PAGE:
I’d consider searching for new music on the internet as being parallel to the highly addictive gameplay of Temple Run, especially in this digital era where music sharing is as easy as snapping fingers. Anyone with an internet connection can put music up, sorting through them is a perpetual task but I’m addicted to it. Obviously, not every song or artist I come across is dope but finding a really good song/artist is the goal, like finding a gem on Temple Run. What gives me more joy though, is sharing these artists and their music with those who haven’t heard of them.
I came across UK-based Nigerian artist AYLØ, when his collaboration with Odunsi (another amazing talent), ‘Situationship’ was making the rounds across Naija blogs late last year. Apart from his impressive breezy contribution to that track, I was also intrigued by the Ø that ended his name, a small but interesting detail (Sidebar: his name is in all caps). I can’t remember why I didn’t immediately find and go through his solo work but when I eventually did earlier this year, it turned out to be rewarding.
A couple of weeks ago, I listened to AYLØ’s Honest Conversations EP for the first time. The project is a collection of five crisp and visceral songs, the type of ear candy fit for serene environments where you can get lost in the words and vibes. A refreshing mix of Neo-soul, contemporary R&B, light shades of Neo-Funk and Hip-Hop, the EP is totally different from the music being thrown at consumers by the Nigerian music industry machine. I’ve lost count of the number of times I’ve played the EP front to back, each listen as satisfying as the first time.
The lyrics on Honest Conversations are either sung or rapped, and both modes of deliveries are done with light fervor by AYLØ and his collaborators. While rapping, the boom in AYLØ’s voice is matched by an ethereal bounce which makes fixating on his words easy. As a singer, AYLØ doesn’t have the most disarming falsetto or a high pitch voice that would knock the air out your chest, what he does have is the ability to moonwalk majestically into his songs and float over any production without losing your attention.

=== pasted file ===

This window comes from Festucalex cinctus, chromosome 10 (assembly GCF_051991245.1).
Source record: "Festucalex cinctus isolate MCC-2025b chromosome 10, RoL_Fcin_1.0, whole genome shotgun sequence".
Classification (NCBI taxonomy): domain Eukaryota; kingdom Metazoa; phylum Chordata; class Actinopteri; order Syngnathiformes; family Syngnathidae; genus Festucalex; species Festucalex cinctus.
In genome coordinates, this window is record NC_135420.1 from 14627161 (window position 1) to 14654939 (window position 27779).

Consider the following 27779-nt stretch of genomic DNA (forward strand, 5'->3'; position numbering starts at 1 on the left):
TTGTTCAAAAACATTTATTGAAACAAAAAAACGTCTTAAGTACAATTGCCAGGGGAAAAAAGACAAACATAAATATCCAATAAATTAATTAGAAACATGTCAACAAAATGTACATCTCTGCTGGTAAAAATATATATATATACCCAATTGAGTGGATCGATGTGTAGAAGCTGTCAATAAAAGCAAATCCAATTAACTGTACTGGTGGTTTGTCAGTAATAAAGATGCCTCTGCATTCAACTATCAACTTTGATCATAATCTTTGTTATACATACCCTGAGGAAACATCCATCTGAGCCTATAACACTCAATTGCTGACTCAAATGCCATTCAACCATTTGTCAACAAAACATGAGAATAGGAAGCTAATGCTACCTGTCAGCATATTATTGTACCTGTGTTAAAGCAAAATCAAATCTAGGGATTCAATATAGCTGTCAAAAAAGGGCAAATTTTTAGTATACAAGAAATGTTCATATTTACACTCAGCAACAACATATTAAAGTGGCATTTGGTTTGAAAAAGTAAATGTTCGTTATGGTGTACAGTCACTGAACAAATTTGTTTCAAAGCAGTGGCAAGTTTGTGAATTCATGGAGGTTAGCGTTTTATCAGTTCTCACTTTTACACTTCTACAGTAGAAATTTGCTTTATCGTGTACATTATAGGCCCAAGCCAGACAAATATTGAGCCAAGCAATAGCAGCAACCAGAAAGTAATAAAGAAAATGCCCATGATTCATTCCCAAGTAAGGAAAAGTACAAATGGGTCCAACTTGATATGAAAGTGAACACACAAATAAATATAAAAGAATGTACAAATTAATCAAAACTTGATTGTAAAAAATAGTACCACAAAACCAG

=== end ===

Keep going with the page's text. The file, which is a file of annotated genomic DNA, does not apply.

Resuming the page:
As for words, AYLØ is less of a hurler and more of a slinger with a purpose which ensures that the words convey their intended messages. A very poignant example is the simplistic ‘Melanin’, an ode to black women and their relational struggles using skin colour as the title. In the age of social media where black beauty is mostly portrayed as nude and oiled up, ‘Melanin’ sees black women not as objects to be overly sexualized but as beings to be adored and afforded utmost affection. Sutè’s slow burn production accentuates AYLØ’s singing and rapping nicely.
My personal favorite off the project is the intro cut, ‘Dreaming’ which features Livia Banks and a chilly verse by Mafeni (Editor’s Note: Mafeni’s contribution wasn’t acknowledged earlier). Self-produced by AYLØ, the song contains auspicious keys, soft throbbing hi-hats, hitting trap drums and shimmering bass guitar riffs. The track sets the tone for the wavey vibe of Honest Conversations and it is the most inward looking track of the EP. ‘Island Girl’ brings some comic relief with a hilarious opening skit, the midpoint cut which features vocals by King Zamir and Odunsi and production by Le Mav is a potential anthem for the ‘I can do better than your last ain’t shit man’ guys, which is most guys. EP closer ‘Circles’ is a brisk brag track juxtaposed by the LunDun-sung hook which laments vanity and misdirection and also features an applause worthy verse by bARELYaNYhOOK.
Honest Conversations is a cohesive project that presents AYLØ as an intriguing artist. A run through his SoundCloud account shows that he’s been working on his craft for a while; the loosies see him dabbling with various sounds all to satisfying results. His latest effort, ‘Still.’ featuring AZiff enters electronic music territory while retaining the essence of his self-anointed ‘Soul fusionist’ sound. My personal favorite and the most played song on his account ‘Fusion’ uses afro-soul to convey his message. It laments the lack of originality in the music industry over cascading percussions, mellow saxophone and scratchy psychedelic electric guitar.
Imagine if Fela turned his ire to the music industry and tamped down the stankness of his music, you get ‘Fusion’. It might sound like a far reach but I don’t think it’s an exaggeration. AYLØ admits to Fela’s influence on the track (Via J. Cole’s ‘Let Nas Down’ which samples Fela’s ‘Gentleman’) in an interview with Lucid Lemons. During this same interview, AYLØ lists a plethora of musical influences including Soulection, IAMNOBODI, Kendrick Lamar, J. Cole, Erykah Badu amongst others.
Although AYLØ already sounds refined as an artist, his forays into different sounds is proof that he’s pushing beyond the boundaries of conventional art on this side of the globe which sounds enticing to the music fanboy in me. I’m here and all ears for AYLØ’s music. Listen to his music on SoundCloud, you can also purchase Honest Conversations here.
Images retrieved from AYLØ’s Instagram account.
Words by Peter Adedotun Dennis, aka AYØ (@ayo_dennis).